Menu burger Close thin Facebook Twitter Google plus Linked in Reddit Email arrow-right-sm arrow-right
Loading
Tap on the profile icon to edit
your financial details.

EJF Capital Review

Your Details Done
by Updated

This review was produced by SmartAsset based on publicly available information. The named firm and its financial professionals have not reviewed, approved, or endorsed this review and are not responsible for its accuracy. Review content is produced by SmartAsset independently of any business relationships that might exist between SmartAsset and the named firm and its financial professionals, and firms and financial professionals having business relationships with SmartAsset receive no special treatment or consideration in SmartAsset’s reviews. This page contains links to SmartAsset’s financial advisor matching tool, which may or may not match you with the firm mentioned in this review or its financial professionals.

EJF Capital LLC is an investment advisory firm with more than $13 billion under management (AUM). It currently manages a total of 92 pooled investment vehicles, six of which are hedge funds. The firm currently employs 30 advisors.

It's important to understand that hedge funds are often complex, loosely regulated investments and therefore accessible to accredited investors. If you're looking for trusted and comprehensive support in managing your own finances, consider speaking to a professional financial advisor.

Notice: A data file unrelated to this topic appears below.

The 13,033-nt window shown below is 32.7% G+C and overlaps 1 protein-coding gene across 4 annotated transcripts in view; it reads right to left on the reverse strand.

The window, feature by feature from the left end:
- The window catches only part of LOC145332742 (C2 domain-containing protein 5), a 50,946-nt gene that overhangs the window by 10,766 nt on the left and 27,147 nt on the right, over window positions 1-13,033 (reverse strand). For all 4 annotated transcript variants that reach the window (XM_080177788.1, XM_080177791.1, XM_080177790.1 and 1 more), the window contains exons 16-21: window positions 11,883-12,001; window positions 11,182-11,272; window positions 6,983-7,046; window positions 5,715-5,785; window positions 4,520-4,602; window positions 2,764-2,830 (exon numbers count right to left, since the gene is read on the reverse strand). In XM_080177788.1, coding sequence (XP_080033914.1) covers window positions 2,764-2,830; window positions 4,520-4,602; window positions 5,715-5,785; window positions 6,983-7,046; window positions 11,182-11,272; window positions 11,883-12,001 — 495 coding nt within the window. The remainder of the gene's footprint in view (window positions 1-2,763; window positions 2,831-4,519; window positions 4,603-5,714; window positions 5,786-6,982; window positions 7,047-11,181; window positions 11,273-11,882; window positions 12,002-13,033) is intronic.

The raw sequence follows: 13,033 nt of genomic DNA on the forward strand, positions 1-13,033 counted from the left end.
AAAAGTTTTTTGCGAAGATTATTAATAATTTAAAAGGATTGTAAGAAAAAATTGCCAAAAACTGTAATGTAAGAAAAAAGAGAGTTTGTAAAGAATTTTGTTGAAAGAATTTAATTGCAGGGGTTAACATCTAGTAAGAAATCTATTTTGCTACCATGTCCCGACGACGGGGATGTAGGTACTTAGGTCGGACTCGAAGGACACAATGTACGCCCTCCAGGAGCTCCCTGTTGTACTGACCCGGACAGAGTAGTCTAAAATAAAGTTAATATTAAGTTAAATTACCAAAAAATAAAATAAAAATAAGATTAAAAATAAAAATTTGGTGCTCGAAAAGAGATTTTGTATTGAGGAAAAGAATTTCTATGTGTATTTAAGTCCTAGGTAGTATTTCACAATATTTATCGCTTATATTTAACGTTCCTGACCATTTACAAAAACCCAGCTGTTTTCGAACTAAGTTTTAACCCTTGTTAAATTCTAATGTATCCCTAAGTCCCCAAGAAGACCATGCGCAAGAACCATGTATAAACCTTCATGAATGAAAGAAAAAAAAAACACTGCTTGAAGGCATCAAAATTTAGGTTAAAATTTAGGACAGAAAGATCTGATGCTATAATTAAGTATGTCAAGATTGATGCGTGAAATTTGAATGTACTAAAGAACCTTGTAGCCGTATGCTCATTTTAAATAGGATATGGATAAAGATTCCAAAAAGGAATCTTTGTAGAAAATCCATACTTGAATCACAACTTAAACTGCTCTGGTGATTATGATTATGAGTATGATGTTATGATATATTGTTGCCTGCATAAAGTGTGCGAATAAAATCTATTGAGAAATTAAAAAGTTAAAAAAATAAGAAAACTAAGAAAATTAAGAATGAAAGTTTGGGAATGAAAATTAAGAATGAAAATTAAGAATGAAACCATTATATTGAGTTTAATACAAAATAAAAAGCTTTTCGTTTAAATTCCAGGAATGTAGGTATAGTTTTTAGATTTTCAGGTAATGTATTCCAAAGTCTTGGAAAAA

EJF Capital Background

EJF Capital is an alternative asset management firm with headquarters in Arlington, Virginia, outside of Washington D.C. EJF is an employee-owned firm. The firm manages assets across a wide variety of alternative asset strategies that specialize in the financial industry. The firm was founded in 2005 by Emanuel J. Friedman and Neal Wilson, along with a small team professionals from Friedman, Billings, Ramsey Group, Inc. (FBR). The firm and its subsidiaries have offices across the globe, in Arlington, Virginia; London, England; and Shanghai, China.

Before launching the firm, Friedman was the co-founder and CEO of FBR for more than 15 years. He has more than four decades of experience in the U.S securities industry. Wilson was a manager at FBR and had served as a branch chief with the SEC in Washington, D.C.

Friedman is EJF Capital's principal owner and co-CEO and owns approximately 61%. Wilson is co-CEO and owns approximately 19% of the firm. Other employees own approximately 20%.